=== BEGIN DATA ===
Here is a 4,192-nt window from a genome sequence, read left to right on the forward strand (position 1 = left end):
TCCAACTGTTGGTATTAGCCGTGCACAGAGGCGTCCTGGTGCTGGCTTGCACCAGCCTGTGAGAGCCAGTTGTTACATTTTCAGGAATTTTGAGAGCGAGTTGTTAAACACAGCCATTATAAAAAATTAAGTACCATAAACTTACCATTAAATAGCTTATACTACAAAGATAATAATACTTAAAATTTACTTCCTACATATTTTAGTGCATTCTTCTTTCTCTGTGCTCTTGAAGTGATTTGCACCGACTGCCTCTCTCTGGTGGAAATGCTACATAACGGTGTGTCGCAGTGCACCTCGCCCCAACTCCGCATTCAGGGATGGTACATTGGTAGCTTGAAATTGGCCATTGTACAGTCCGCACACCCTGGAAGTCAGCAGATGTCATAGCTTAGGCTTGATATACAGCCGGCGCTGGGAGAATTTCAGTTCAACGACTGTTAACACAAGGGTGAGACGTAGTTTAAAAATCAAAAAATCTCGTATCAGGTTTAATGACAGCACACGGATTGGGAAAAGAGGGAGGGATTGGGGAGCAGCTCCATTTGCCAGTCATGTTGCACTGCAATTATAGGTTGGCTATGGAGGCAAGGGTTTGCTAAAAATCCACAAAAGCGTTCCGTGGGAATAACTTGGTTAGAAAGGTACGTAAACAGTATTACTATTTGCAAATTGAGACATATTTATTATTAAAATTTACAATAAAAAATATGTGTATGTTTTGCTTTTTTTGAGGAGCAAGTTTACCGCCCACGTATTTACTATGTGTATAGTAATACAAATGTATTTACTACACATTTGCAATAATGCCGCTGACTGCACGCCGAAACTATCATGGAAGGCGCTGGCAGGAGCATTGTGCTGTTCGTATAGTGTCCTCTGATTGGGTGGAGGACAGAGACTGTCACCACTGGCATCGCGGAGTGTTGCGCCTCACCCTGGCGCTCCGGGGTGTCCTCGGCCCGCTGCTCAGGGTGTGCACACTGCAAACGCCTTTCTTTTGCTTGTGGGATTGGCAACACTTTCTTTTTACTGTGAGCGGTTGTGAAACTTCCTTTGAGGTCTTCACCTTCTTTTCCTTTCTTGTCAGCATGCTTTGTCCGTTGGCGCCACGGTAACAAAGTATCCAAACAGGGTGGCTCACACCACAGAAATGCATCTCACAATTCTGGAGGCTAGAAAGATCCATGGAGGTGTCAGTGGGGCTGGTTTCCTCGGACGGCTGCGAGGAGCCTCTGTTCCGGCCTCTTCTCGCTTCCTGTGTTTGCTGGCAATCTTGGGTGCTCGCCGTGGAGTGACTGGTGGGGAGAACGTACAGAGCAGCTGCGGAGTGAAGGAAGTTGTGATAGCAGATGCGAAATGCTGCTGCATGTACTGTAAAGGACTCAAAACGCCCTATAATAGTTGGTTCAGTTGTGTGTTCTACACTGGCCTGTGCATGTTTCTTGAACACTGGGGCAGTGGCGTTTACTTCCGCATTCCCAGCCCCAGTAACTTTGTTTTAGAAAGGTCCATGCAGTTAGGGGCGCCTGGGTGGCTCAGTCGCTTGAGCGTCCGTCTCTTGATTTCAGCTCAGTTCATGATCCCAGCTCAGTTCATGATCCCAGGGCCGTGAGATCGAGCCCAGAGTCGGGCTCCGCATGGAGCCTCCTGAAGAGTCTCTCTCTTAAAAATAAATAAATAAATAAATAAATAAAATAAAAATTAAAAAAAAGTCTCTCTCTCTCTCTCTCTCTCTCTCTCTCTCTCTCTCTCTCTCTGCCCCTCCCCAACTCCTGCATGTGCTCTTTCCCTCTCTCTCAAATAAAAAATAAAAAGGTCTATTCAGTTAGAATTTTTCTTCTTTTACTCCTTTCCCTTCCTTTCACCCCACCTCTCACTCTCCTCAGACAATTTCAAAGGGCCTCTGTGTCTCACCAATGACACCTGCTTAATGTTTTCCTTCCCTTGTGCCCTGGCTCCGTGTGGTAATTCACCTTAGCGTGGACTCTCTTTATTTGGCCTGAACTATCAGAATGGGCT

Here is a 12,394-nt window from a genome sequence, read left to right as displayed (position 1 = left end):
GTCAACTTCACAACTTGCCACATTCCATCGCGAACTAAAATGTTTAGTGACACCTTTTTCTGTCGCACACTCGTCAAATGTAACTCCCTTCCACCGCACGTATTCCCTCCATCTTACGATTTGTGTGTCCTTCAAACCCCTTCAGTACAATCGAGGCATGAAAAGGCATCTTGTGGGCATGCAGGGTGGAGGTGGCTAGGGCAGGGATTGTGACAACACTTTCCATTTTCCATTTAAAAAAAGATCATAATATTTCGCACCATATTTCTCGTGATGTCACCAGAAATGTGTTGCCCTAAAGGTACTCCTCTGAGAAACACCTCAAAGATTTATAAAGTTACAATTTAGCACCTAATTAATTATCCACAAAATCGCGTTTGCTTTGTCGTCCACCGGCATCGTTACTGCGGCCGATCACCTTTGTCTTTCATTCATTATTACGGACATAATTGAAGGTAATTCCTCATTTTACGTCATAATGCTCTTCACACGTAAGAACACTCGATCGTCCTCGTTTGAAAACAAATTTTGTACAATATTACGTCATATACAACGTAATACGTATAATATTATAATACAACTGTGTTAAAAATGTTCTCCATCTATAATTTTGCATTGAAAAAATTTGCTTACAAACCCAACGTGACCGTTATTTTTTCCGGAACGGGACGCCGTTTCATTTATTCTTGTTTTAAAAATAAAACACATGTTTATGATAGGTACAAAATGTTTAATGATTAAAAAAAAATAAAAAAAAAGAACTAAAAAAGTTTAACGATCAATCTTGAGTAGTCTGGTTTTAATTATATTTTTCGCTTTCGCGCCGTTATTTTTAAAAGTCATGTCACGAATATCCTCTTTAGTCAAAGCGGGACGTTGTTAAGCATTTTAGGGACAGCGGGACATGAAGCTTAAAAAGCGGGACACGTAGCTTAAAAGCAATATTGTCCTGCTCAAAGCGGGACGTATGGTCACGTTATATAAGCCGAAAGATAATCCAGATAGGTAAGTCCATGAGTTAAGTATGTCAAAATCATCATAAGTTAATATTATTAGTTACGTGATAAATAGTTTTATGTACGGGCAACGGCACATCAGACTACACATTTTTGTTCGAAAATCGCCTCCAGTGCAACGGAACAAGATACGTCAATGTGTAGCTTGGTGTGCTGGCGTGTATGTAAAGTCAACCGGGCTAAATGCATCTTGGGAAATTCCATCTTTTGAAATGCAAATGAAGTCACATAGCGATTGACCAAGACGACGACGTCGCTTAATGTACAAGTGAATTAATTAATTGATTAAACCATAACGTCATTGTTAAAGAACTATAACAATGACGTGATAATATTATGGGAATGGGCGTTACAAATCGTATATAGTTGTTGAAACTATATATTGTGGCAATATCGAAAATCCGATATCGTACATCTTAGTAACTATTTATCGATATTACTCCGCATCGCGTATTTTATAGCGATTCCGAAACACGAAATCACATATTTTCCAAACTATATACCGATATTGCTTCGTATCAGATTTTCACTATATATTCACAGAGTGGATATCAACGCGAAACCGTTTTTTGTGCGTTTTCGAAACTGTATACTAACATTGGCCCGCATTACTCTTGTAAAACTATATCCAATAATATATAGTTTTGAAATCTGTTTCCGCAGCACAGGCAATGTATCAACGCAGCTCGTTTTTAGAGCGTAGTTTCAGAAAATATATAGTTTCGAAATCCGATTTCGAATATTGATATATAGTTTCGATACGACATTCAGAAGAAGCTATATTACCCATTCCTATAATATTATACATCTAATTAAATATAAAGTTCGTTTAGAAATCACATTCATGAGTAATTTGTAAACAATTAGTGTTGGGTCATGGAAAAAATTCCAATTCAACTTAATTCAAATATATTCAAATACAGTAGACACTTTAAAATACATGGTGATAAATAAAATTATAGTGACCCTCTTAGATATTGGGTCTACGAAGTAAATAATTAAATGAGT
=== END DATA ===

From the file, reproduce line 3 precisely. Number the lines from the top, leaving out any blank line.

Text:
Here is a 12,394-nt window from a genome sequence, read left to right as displayed (position 1 = left end):